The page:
The pandemic, which caused tourist revenue to disappear, has only increased Cuba’s economic woes.

As with tobacco, alcohol – produced exclusively by the dtate – was always locally produced; importing it was unnecessary. However, its production depends on sugar, an essential commodity that is no longer as abundant as it was in the past. 

In recent years, sugar harvests have averaged 1.2 million tonnes, half of the production at the turn of the century and a fifth of the output in the mid-1980s. 

Simultaneously, the government strategy has been to use the country's available sugarcane to produce better and more expensive alcohol for export.

Cuba has steadily increased the export of high-quality rum such as Havana Club, a strategic economic activity given its capacity to generate hard currency. 

According to official data released by the National Office of Information and Statistics, alcohol exports grew by 20 per cent in volume and 54 percent in value between 2016 and 2019. 


As is usually the case in Cuba, the shortage of alcoholic beverages as a result of state policy opened the way to black-market entrepreneurs and producers such as Armando.

To provide himself with a cover story, Armando still holds a license as a bricklayer. His real income, however, comes from producing some 100 litres of warfarina a month. 

He has to buy sugar on the black market to produce the liqueur, adding water and a product that helps with the brewing process like yeast or, failing that, human feces. 

“Poo from babies is the best because of its high acidity level, which helps accelerate the process,” Armando said. 

All the ingredients are placed in a plastic container to ferment for 15 days. After that, the product is transferred to a metal receptacle with a spiral tube where distillation takes place.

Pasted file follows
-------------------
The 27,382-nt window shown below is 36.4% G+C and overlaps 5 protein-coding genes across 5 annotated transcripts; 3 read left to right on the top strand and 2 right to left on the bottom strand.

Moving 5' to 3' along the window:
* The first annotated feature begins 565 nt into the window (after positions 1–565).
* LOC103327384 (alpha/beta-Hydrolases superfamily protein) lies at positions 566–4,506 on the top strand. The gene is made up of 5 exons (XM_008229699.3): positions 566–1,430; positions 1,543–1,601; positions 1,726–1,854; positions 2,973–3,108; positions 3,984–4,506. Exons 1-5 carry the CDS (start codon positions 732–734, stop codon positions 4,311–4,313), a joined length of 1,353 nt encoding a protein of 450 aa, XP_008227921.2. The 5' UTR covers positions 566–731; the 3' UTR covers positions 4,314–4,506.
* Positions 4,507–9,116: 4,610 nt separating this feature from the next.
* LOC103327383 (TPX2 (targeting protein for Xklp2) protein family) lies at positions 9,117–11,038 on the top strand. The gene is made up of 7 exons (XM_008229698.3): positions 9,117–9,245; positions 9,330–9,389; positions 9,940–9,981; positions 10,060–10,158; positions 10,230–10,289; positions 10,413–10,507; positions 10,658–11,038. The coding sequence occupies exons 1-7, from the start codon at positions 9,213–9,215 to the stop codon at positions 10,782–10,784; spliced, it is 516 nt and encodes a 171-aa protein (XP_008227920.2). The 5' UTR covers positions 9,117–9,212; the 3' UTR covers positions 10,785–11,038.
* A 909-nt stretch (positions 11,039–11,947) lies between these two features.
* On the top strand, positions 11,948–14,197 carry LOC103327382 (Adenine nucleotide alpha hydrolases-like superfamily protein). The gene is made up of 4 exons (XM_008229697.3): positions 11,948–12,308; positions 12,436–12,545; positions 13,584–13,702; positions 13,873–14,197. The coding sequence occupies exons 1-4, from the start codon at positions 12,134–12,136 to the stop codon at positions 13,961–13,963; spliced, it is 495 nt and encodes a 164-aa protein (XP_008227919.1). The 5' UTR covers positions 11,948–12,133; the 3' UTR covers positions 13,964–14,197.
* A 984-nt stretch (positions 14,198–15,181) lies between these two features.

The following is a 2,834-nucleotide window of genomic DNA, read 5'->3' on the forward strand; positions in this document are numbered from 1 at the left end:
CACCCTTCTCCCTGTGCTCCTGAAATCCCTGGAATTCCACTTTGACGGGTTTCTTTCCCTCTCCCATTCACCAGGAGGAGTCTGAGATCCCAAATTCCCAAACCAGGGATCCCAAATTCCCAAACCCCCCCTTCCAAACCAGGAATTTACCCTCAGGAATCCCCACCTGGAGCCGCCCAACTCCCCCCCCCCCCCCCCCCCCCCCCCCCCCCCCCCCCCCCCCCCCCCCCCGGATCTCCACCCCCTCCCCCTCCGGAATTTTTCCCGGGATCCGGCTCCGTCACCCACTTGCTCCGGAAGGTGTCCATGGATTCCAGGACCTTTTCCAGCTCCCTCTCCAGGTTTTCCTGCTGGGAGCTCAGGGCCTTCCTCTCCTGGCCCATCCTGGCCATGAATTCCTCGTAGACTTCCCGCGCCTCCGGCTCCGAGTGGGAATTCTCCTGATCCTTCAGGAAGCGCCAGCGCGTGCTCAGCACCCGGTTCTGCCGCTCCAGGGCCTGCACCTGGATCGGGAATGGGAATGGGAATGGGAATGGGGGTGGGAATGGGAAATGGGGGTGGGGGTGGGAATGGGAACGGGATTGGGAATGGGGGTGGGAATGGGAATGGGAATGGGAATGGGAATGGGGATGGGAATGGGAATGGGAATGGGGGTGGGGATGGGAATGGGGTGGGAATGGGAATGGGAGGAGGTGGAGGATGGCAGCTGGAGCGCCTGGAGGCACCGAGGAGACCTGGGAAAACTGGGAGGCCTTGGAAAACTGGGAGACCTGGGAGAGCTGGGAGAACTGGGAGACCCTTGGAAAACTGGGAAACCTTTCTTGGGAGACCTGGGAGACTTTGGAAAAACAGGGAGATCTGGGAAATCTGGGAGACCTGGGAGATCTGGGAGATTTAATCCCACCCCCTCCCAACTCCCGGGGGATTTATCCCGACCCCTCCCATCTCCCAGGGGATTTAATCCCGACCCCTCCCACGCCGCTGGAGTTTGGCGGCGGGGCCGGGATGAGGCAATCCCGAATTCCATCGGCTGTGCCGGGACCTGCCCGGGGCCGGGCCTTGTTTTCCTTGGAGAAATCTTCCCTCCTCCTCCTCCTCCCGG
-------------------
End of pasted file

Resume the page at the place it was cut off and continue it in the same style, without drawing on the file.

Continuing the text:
The alcohol is then poured into plastic bottles of 20 litres each to facilitate transportation. The selling points are located in other houses around the city to make it more difficult for the authorities to detect the homemade factory. 

Another black marketeer, who also wanted to remain anonymous, recalled a police raid in which the authorities had seized all the hooch belonging to a fellow producer of clandestine alcohol.  

“They confiscated everything,” he said. “It was carelessness on his part because he sold the warfarina in his own home.”

Besides the police, producers of homemade alcohol also have to ride the fluctuations of sugar prices in the black market that can make their products more expensive and eat up all profit margins.

That is what is happening now, with the cost of sugar set at 1.6 dollars per pound in the informal market. 

But the risks, neither physical or economic, do not deter those involved in this activity. They know their clients will always be there. Especially in a time of crisis and shortage like the current one in Cuba, many consumers have no other option but to drink whatever is available. 

Currently, in Holguin, a 333ml bottle of warfarina costs 1.6 dollars. It is impossible to find anything cheaper. 

On the corner of Maceo and Agramonte street, two men sit on the pavement sharing a drink from a plastic bottle. They wear dirty, ragged clothes. One is barefoot, and the other wears torn shoes - both have long, bushy beards. The tone of their voices reveals their drunkenness. 

 “I can't tell you what we are drinking,” one said before having another drink. “I don't care if it is ciquitraque [firecracker] or a bomb. I am strong, so this is not going to kill me. I have buried 59 friends already, and I'm still alive. The coronavirus will not get me."